Wanted: Graduates with petroleum engineering degrees

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On November 3, 2005

As the demand for energy expands, graduates of the petroleum engineering program at the University of Missouri-Rolla are reporting record starting salaries.

Some petroleum engineers spend a lot of time working on drilling efforts in the Gulf of Mexico.

Dr. Shari Dunn-Norman, an associate professor of petroleum engineering at UMR, says there is an increasing demand for petroleum engineers in the United States. Only 17 universities in the United States offer degrees in petroleum engineering. Those programs had a combined enrollment of about 1,500 students in 2004, graduating fewer than 250 students.

“With so few graduates in the pipeline, employment has been assured for good students,” Dunn-Norman says. “UMR graduates are fielding offers of more than $70,000 per year – plus signing bonuses – to go to work in the oil and gas industry. Summer offers are approximately $4,000 per month, and many companies are also paying for summer accommodations.”

The oil and gas industry will need nearly 30,000 new petroleum engineers by 2009 to replace aging employees and account for rising demand, according to Hart’s E&P Magazine.

As the price of oil has gone up, reservoirs that were not economically viable in the past are now available to smaller, independent producers. Dunn-Norman says both the bigger and smaller companies are in the market for talent.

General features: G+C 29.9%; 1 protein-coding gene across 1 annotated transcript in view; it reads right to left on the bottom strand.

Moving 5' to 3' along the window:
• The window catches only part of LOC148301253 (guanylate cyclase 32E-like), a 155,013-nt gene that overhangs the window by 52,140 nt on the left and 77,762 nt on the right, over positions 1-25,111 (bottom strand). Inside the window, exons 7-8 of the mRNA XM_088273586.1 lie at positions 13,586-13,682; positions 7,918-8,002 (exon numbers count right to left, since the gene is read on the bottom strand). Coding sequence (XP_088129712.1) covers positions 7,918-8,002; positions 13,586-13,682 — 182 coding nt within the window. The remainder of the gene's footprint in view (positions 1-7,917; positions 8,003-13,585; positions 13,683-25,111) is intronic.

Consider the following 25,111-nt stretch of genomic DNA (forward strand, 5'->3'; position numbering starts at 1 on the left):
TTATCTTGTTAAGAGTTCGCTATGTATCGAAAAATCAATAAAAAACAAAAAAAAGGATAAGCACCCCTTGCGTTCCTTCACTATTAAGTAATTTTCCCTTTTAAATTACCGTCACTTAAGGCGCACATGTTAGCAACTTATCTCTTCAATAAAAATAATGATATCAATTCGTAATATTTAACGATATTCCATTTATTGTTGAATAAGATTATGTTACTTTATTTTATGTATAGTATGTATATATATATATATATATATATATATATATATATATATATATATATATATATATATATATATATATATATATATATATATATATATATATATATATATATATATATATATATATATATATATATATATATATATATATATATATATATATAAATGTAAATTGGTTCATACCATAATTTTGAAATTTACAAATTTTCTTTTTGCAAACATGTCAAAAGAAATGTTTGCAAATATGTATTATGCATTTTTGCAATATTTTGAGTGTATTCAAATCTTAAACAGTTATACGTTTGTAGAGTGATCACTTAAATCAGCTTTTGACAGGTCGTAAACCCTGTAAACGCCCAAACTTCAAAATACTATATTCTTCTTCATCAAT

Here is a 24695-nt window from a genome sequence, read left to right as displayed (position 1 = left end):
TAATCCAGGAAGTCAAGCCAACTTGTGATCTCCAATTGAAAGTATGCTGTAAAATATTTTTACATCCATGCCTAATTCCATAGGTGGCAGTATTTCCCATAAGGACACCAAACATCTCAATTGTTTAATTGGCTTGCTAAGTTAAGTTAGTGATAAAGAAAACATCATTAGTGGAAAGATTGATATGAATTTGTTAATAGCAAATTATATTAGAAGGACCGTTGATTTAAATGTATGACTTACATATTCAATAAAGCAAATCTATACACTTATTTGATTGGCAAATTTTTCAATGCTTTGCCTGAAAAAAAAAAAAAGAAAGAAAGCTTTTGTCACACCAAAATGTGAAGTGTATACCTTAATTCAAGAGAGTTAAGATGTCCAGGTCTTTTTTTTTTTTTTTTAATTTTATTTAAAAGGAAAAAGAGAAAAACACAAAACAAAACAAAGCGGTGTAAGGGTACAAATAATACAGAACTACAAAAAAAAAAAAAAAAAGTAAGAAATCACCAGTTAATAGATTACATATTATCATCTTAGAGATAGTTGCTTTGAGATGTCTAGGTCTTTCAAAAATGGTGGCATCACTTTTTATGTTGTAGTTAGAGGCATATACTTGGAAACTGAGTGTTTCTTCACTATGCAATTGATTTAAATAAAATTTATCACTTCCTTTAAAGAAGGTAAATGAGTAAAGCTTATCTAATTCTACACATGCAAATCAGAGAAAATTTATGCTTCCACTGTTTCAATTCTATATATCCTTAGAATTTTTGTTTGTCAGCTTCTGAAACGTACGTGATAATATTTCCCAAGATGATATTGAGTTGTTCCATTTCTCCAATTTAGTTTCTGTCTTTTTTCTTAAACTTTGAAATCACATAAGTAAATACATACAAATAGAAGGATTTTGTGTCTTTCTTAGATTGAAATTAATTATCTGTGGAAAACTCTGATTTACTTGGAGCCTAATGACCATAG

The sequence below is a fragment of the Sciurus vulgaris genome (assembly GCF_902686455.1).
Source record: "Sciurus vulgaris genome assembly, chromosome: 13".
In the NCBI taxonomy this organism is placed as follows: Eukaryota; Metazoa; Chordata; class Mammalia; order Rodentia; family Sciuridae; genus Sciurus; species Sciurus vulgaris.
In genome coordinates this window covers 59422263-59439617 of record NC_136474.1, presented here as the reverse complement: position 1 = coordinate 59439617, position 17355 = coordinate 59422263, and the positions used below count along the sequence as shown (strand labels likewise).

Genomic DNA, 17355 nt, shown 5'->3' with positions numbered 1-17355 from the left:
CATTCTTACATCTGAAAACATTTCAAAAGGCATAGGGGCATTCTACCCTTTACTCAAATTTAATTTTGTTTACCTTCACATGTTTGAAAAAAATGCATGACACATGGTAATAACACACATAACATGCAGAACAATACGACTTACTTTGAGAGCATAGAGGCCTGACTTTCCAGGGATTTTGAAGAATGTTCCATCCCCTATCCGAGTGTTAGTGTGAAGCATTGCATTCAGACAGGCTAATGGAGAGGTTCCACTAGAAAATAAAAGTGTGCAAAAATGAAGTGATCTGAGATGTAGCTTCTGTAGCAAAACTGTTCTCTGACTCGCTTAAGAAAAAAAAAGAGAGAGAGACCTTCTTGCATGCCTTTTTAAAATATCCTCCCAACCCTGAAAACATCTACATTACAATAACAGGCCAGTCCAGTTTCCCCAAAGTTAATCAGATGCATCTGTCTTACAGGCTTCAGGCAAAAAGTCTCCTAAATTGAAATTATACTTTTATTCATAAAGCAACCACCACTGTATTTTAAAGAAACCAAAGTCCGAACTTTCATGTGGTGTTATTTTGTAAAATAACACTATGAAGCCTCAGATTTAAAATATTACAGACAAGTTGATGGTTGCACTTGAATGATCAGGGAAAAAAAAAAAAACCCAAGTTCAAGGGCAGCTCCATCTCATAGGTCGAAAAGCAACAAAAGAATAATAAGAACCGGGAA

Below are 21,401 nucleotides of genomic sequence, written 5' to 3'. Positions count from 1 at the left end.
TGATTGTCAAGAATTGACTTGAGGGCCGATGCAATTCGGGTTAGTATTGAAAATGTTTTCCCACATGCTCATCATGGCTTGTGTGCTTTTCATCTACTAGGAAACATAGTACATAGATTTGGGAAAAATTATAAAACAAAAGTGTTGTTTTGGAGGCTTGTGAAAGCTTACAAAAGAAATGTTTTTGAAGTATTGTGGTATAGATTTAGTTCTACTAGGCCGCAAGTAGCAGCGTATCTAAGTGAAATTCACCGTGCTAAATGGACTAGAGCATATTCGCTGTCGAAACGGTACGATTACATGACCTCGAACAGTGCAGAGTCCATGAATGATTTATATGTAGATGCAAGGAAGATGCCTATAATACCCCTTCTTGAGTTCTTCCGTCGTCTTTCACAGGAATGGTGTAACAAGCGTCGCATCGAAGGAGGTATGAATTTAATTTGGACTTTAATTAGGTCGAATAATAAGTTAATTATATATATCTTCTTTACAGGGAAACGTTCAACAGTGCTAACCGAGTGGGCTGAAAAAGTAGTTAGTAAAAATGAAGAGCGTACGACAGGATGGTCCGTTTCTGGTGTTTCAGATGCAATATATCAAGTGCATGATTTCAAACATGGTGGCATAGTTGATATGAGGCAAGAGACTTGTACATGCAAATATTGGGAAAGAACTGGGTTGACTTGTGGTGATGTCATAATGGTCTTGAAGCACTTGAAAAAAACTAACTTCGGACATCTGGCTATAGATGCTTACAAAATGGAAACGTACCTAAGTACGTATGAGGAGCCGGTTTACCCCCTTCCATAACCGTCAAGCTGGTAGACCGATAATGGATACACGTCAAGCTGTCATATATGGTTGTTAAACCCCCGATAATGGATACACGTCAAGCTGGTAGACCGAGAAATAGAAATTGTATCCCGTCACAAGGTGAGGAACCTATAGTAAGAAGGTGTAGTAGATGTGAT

UMR is one of a few universities offering both undergraduate and graduate degrees in petroleum engineering. About 50 students are currently enrolled in petroleum engineering classes at UMR, and officials are looking to grow the program moderately.

“Petroleum engineering doesn’t have a high profile at UMR because the campus is not located in the middle of the oil industry,” Dunn-Norman says. “Students come here knowing they’re going to do engineering, but they’ve never thought about petroleum engineering before.”

UMR’s petroleum engineering program, which belongs to the department of geological sciences and engineering, plans to make three new $8,000 scholarships available to high-performing students next year. For more information about the program, call 341-4616.

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On November 3, 2005. Posted in News